Most people prefer to work with those who spend more time laughing than complaining. They often get the opposite.
Although people aren’t born with a negative attitude, over a life span they experiences disappointments, regrets, and broken promises. Some people are resilient by nature or experience. Others become perpetually cynical, resentful, and paranoid about who will cheat them next.
Unfortunately, negativity can quickly destroy a good mood.
Can you respond to negative people without becoming upset yourself? Can you lift everyone’s spirit by overriding the dark cloud of pessimism? There are biological and psychological benefits for fostering hope and optimism even if the people around you are full of doubt.
Here are a few suggestions for dealing with negative people:
1. Avoid reacting. If your tendency is to commiserate and divulge your own complaints, or get annoyed because they ruined your day, practice noticing when your anger or irritation is triggered. Catch your muscles tightening, and then breathe and choose to feel something else. I once had a client put a hook on his office wall so every time a person entered his office with a complaint or horror story, he looked at the hook to remind himself as he slowed his breathing to control his reactive emotions. He then said the word, “patience” to himself and either listened to discover what the person needed or asked to focus on solutions instead of what was wrong.
2. Listen beyond the emotion to what people resent or assume will hurt them. Many people cover their disappointments and fears by complaining, blaming, and criticizing others. Listen to understand their situation and what respect, control, recognition, security, or value they lost. Feeling understood can diffuse their negative feelings. Then you can determine if you can help the person or at least acknowledge that you understand why they feel the way they do. You can read more on how to change people’s minds in The Discomfort Zone: How Leaders Turn Difficult Conversations into Breakthroughs.
3. Ask the person if they want to find a solution or just need a sounding board to safely express how they feel. You don’t need to agree with them. You just need to know what they need in the moment. Start by acknowledging and holding up a mirror to their feelings. For example, you might say, “You seem very upset about not being recognized for your effort. Is that right?” Many habitually negative people walk through life believing no one cares or understands them. Demonstrating that you hear and understand their feelings may be all they need before you can ask them what they want to do next.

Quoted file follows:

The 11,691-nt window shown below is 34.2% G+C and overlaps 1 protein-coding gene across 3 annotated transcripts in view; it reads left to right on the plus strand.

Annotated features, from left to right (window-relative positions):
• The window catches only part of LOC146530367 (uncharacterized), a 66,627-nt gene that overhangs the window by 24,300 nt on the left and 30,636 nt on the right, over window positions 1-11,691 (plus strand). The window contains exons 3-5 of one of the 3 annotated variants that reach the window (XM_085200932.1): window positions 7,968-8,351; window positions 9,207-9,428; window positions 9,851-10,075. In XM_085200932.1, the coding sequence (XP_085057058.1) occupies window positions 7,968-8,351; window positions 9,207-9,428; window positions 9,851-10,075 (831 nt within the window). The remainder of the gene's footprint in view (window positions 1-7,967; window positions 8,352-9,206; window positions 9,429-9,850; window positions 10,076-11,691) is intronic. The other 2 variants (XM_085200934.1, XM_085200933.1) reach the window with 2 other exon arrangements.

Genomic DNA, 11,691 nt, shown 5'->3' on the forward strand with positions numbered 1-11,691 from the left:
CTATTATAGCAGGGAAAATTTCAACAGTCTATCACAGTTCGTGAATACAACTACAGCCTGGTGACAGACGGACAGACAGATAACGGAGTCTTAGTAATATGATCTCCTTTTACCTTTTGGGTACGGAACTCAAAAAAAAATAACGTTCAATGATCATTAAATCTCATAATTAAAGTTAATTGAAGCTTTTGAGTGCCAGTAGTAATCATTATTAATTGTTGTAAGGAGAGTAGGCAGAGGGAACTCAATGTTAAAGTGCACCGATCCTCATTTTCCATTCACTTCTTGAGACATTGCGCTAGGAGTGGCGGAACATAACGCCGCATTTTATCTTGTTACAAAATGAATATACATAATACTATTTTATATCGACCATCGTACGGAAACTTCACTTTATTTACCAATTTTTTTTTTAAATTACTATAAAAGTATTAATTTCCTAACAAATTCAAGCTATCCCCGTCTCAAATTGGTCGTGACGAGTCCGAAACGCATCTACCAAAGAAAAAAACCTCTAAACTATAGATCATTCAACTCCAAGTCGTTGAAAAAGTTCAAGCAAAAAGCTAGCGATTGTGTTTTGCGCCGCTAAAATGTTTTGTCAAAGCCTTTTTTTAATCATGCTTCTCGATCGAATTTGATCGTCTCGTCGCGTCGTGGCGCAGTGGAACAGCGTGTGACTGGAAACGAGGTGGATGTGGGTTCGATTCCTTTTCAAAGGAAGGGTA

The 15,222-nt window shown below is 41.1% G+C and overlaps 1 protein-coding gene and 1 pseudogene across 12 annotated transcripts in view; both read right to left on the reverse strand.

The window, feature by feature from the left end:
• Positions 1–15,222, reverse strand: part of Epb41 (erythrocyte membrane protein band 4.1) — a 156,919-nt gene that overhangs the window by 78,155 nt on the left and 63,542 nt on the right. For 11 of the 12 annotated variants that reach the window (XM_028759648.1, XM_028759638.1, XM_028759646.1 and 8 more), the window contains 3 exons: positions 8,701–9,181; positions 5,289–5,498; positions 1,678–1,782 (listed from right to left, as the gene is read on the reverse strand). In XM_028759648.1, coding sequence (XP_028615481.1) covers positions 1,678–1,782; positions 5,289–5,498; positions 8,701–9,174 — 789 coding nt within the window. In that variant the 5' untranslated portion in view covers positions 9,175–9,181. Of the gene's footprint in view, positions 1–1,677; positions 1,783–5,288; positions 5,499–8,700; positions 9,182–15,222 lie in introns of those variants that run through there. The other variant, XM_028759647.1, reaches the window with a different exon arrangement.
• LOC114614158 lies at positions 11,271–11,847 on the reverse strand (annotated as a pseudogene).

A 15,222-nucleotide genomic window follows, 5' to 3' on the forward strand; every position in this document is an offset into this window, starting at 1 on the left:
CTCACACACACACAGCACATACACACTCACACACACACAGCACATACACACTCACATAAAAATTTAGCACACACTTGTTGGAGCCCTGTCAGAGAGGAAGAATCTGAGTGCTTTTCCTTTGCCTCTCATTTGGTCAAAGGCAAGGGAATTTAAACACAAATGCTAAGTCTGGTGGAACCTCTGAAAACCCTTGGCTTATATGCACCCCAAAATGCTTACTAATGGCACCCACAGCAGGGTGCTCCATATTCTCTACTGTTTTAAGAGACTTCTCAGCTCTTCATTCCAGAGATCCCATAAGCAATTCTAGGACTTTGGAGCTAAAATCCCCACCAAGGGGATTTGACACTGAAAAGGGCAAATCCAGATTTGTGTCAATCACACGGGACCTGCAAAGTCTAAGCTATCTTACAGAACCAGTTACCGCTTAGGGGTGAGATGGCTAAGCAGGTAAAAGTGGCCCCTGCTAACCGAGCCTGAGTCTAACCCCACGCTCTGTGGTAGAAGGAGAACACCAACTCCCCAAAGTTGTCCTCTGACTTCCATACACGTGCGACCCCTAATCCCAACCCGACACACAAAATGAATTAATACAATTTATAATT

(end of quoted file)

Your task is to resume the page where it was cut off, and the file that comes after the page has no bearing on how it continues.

4. Don’t rehearse what you are going to say while they talk. When people think you are not listening, they spiral deeper into their feelings. They don’t need you to fix them, they need you to listen and understand. Then they might respond when you ask them what is in their power to control in the moment so they can begin to feel less victimized.
5. Teach others where your personal boundaries lie. If people are not willing to look at how they might help themselves in the situation, you might hold up the mirror by saying, “You don’t seem willing to look for a solution or a different way of dealing with your problem. Is that true?” If they indicate the situation is hopeless, you can say, “I understand why you feel the way you do. I would be happy to take up this conversation with you at another time when you are willing to look at taking a step forward.” If they keep complaining, you may have to be more direct by saying, “It is important for me to shift our conversation to something more positive. Either we do that now or later, but I can’t keep looking at the dark side of this situation with you now.”
Keep in mind that you have the power to choose your feelings, thoughts, and behavior in response to someone else. Notice when your stomach, chest, shoulders, or jaw tighten up. Breathe, relax your muscles, and choose to feel compassionate, curious, patient, or hopeful instead.
It is not easy to create the habit of responding positively to negative, cynical people. Like any new skill, it seems difficult until it becomes easy. You will take two steps forward and one step back. Some people, possibly family members, will always trigger your reactions. Yet step by step, conversation by conversation, you will get better at warding off the contagion of negativity and helping others to move on.
When organizations such as The Hershey Company, Duke Clinical Research and American Express want their employees to engage in powerful conversations that connect, influence, and activate change, they call on Dr. Marcia Reynolds. Dr. Reynolds uses passion and humor to demonstrate the power of holding Deep Leap Conversations that transform connections and cultures. Visit her website https://outsmartyourbrain.com/ to learn how you can work with her.